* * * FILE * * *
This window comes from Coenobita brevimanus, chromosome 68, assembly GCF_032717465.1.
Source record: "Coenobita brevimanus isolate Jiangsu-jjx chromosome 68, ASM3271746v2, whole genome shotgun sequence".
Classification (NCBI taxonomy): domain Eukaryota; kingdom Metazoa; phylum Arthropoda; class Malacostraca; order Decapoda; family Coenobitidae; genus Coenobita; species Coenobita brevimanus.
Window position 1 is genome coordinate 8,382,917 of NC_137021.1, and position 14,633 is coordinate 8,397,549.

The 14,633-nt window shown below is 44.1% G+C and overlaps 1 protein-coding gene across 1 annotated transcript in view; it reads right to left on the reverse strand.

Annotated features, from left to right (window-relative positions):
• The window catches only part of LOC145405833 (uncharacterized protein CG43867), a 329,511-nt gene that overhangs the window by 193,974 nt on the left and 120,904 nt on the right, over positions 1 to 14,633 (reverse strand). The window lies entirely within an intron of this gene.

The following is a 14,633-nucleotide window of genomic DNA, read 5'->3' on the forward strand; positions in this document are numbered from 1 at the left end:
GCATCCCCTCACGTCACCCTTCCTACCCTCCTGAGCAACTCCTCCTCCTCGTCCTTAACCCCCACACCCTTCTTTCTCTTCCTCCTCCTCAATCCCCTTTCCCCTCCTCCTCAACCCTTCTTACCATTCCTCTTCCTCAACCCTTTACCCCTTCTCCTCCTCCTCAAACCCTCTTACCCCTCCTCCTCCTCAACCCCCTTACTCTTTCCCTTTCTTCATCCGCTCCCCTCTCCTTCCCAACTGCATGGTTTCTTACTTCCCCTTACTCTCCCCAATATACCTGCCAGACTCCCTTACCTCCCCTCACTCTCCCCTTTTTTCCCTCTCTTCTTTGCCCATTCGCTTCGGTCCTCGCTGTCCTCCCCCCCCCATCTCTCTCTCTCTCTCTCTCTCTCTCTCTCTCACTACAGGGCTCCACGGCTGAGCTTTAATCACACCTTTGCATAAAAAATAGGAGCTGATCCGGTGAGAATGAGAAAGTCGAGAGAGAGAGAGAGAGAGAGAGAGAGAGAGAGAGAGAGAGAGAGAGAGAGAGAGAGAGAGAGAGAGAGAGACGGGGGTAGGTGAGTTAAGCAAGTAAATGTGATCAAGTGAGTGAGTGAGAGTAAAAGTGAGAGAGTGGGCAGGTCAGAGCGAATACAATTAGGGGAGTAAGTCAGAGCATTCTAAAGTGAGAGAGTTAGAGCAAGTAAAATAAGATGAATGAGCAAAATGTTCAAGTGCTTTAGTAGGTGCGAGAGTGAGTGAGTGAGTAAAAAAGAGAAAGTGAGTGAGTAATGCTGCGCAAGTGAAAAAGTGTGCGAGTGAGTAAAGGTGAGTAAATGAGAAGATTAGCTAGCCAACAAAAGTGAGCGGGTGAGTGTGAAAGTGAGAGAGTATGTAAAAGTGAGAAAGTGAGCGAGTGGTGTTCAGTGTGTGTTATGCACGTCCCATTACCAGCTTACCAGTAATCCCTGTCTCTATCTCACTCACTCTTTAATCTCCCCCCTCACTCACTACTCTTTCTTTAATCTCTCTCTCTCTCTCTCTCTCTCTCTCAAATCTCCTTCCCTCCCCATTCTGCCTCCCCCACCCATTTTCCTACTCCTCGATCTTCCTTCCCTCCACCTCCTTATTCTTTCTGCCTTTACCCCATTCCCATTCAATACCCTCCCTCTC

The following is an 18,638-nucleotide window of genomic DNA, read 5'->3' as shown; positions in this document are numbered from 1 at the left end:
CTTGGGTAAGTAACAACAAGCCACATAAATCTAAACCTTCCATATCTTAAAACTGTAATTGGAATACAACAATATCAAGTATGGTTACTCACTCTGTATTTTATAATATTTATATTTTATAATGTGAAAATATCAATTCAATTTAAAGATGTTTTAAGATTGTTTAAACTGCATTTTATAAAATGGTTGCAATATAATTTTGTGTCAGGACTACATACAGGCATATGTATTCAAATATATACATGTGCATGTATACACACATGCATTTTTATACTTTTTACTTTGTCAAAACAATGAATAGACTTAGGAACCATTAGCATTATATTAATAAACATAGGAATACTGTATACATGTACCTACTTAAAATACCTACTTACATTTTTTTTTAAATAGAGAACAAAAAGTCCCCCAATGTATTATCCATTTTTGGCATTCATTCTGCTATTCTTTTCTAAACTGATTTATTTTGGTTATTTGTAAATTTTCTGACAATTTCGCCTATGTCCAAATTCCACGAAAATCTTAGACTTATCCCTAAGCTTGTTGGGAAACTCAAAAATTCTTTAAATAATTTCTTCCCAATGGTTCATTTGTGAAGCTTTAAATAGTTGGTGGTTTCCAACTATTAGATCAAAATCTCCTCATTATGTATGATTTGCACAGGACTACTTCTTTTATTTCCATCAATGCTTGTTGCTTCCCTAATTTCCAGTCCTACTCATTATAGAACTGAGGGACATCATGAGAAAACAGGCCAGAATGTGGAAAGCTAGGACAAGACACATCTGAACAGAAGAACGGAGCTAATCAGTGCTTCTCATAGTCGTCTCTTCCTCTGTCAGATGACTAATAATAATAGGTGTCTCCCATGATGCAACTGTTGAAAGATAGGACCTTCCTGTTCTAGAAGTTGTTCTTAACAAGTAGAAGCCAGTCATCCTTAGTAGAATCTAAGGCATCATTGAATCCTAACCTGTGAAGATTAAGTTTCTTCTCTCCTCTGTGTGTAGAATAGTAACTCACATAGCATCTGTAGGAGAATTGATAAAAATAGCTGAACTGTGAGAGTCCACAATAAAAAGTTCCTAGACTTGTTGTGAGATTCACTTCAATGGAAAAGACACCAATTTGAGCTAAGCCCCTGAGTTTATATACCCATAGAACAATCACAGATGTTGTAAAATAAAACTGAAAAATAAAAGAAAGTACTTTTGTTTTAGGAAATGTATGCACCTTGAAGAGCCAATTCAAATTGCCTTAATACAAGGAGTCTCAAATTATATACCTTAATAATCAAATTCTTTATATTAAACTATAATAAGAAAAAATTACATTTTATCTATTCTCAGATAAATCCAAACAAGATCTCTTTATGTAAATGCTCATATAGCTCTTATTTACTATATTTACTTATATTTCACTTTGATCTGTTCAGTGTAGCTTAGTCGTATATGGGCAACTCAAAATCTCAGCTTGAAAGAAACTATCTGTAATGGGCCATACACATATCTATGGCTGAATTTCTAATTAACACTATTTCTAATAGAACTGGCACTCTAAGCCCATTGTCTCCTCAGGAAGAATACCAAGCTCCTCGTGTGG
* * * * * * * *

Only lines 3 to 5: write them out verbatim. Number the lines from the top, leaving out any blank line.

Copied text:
Classification (NCBI taxonomy): domain Eukaryota; kingdom Metazoa; phylum Arthropoda; class Malacostraca; order Decapoda; family Coenobitidae; genus Coenobita; species Coenobita brevimanus.
Window position 1 is genome coordinate 8,382,917 of NC_137021.1, and position 14,633 is coordinate 8,397,549.

The 14,633-nt window shown below is 44.1% G+C and overlaps 1 protein-coding gene across 1 annotated transcript in view; it reads right to left on the reverse strand.